The Logic of Conformity: Japan's Entry into International Society
In The Logic of Conformity, Tomoko T. Okagaki examines Japan’s entry into the European state system in the late nineteenth century. Okagaki focuses on the extraordinary degree of conformity that Japan demonstrated in accommodating itself to Western norms of international relations within a very short period of time. By introducing a political science perspective to the study of Japan’s modernization, which has heretofore been studied mostly as a historical subject, she emphasizes the significance of contextual factors that constrained the ways in which Japan entered international society.
As Okagaki shows, while the international system defined the mode of Japan’s socialization in many ways, Japan’s entry also symbolized a transformation of the international system from that of Euro-dominance to legal equality. A sophisticated and significant contribution to the literature on state building and the history of international relations, The Logic of Conformity is a fascinating study of how the concept of sovereignty is reshaped by the entrance of newcomers.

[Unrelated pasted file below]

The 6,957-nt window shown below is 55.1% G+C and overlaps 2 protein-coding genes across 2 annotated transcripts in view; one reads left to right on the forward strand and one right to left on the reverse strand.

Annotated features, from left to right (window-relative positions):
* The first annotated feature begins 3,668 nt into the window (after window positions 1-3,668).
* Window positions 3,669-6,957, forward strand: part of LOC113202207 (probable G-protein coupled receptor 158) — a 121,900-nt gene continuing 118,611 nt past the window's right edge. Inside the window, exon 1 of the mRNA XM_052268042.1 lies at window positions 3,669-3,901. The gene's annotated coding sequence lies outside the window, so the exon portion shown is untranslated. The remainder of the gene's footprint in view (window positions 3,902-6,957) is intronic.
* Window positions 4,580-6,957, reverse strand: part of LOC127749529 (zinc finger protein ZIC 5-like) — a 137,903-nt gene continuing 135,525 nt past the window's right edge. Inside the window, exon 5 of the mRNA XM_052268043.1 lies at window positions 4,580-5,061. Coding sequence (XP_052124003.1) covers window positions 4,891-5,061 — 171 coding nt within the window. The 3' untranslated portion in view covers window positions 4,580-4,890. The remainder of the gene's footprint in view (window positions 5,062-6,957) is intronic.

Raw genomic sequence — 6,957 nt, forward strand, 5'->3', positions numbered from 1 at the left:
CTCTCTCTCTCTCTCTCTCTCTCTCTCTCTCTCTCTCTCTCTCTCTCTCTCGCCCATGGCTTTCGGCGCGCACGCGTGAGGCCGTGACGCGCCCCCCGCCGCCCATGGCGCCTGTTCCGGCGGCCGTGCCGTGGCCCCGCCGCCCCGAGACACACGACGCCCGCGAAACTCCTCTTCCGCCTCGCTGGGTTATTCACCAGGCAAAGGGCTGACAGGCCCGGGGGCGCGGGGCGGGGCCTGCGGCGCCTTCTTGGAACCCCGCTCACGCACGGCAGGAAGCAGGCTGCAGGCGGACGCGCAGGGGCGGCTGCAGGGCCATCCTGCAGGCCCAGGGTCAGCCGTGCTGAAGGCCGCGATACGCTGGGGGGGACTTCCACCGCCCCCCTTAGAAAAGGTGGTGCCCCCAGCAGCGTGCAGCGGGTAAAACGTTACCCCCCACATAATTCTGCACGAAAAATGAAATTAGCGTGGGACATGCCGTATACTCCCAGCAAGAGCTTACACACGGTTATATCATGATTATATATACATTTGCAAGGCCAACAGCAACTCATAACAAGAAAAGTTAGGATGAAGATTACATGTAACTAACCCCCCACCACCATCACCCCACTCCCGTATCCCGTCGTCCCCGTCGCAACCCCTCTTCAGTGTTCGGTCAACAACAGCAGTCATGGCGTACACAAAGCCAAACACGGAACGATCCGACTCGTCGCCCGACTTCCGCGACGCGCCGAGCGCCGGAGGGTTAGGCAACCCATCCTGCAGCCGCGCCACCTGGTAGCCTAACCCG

- Series: Japan and Global Society
- World Rights
- Page Count: 208 pages
- Dimensions: 6.3in x 0.9in x 9.3in
Reviews‘This is a thought-provoking contribution to the study of Japanese history, political science, and international law. By juxtaposing the long-term domestic background with a selection of global theoretical models, Okagaki achieves a refreshing breath of perspective.’
International Journal vol 69:03:2014
Author InformationTomoko T. Okagaki is a professor of International Politics in the Faculty of Law at Dokkyo University.
Table of contents
Part 1. The Framework of Analysis
Chapter I. Introduction: Explaining Japan's Entry into the International System
Chapter II. State Socialisation and Institutionalisation of the International System
Part 2. The Process of Conformity
Chapter III. Adoption: Introduction of the Law Of Nations, 1853-1860s
Chapter IV. Absorption: "Civilisation and Enlightenment," 1870s
Chapter V. Adaptation: International Law as a Tool, 1880s-1899
Part 3. The Logic of Conformity
Chapter VI. Socialisation and Institutionalisation Dynamics
Chapter VII. Conclusion
Sources in English
Sources in Japanese
Subjects and Courses